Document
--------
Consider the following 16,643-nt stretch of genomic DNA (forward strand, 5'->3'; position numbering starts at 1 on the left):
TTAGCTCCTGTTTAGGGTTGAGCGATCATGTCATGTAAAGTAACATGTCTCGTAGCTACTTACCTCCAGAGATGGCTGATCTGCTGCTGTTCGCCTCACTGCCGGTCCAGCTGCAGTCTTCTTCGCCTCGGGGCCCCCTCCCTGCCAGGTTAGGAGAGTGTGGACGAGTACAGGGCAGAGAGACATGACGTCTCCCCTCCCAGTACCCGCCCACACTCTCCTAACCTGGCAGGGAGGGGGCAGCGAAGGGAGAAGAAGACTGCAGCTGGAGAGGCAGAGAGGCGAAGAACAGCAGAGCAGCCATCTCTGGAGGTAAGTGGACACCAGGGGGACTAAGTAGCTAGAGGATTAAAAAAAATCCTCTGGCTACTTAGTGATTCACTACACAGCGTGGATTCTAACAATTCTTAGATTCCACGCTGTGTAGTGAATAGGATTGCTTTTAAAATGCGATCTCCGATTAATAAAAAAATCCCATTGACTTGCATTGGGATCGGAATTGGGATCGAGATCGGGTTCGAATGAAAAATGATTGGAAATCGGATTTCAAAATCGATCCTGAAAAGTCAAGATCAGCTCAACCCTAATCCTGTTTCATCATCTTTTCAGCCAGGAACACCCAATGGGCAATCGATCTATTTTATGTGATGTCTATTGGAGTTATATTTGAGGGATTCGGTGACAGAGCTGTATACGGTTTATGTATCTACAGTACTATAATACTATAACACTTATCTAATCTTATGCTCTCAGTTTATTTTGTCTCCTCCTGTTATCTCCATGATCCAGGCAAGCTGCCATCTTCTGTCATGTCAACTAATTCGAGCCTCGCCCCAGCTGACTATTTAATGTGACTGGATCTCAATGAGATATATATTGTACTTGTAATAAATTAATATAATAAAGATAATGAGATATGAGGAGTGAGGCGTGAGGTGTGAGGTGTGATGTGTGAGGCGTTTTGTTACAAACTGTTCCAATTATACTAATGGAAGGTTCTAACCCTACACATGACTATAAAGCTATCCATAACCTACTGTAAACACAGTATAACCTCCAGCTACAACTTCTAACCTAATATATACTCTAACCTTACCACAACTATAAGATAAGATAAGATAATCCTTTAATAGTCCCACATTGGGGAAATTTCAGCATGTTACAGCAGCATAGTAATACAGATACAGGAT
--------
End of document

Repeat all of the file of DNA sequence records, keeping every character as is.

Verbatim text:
Consider the following 16,643-nt stretch of genomic DNA (forward strand, 5'->3'; position numbering starts at 1 on the left):
TTAGCTCCTGTTTAGGGTTGAGCGATCATGTCATGTAAAGTAACATGTCTCGTAGCTACTTACCTCCAGAGATGGCTGATCTGCTGCTGTTCGCCTCACTGCCGGTCCAGCTGCAGTCTTCTTCGCCTCGGGGCCCCCTCCCTGCCAGGTTAGGAGAGTGTGGACGAGTACAGGGCAGAGAGACATGACGTCTCCCCTCCCAGTACCCGCCCACACTCTCCTAACCTGGCAGGGAGGGGGCAGCGAAGGGAGAAGAAGACTGCAGCTGGAGAGGCAGAGAGGCGAAGAACAGCAGAGCAGCCATCTCTGGAGGTAAGTGGACACCAGGGGGACTAAGTAGCTAGAGGATTAAAAAAAATCCTCTGGCTACTTAGTGATTCACTACACAGCGTGGATTCTAACAATTCTTAGATTCCACGCTGTGTAGTGAATAGGATTGCTTTTAAAATGCGATCTCCGATTAATAAAAAAATCCCATTGACTTGCATTGGGATCGGAATTGGGATCGAGATCGGGTTCGAATGAAAAATGATTGGAAATCGGATTTCAAAATCGATCCTGAAAAGTCAAGATCAGCTCAACCCTAATCCTGTTTCATCATCTTTTCAGCCAGGAACACCCAATGGGCAATCGATCTATTTTATGTGATGTCTATTGGAGTTATATTTGAGGGATTCGGTGACAGAGCTGTATACGGTTTATGTATCTACAGTACTATAATACTATAACACTTATCTAATCTTATGCTCTCAGTTTATTTTGTCTCCTCCTGTTATCTCCATGATCCAGGCAAGCTGCCATCTTCTGTCATGTCAACTAATTCGAGCCTCGCCCCAGCTGACTATTTAATGTGACTGGATCTCAATGAGATATATATTGTACTTGTAATAAATTAATATAATAAAGATAATGAGATATGAGGAGTGAGGCGTGAGGTGTGAGGTGTGATGTGTGAGGCGTTTTGTTACAAACTGTTCCAATTATACTAATGGAAGGTTCTAACCCTACACATGACTATAAAGCTATCCATAACCTACTGTAAACACAGTATAACCTCCAGCTACAACTTCTAACCTAATATATACTCTAACCTTACCACAACTATAAGATAAGATAAGATAATCCTTTAATAGTCCCACATTGGGGAAATTTCAGCATGTTACAGCAGCATAGTAATACAGATACAGGAT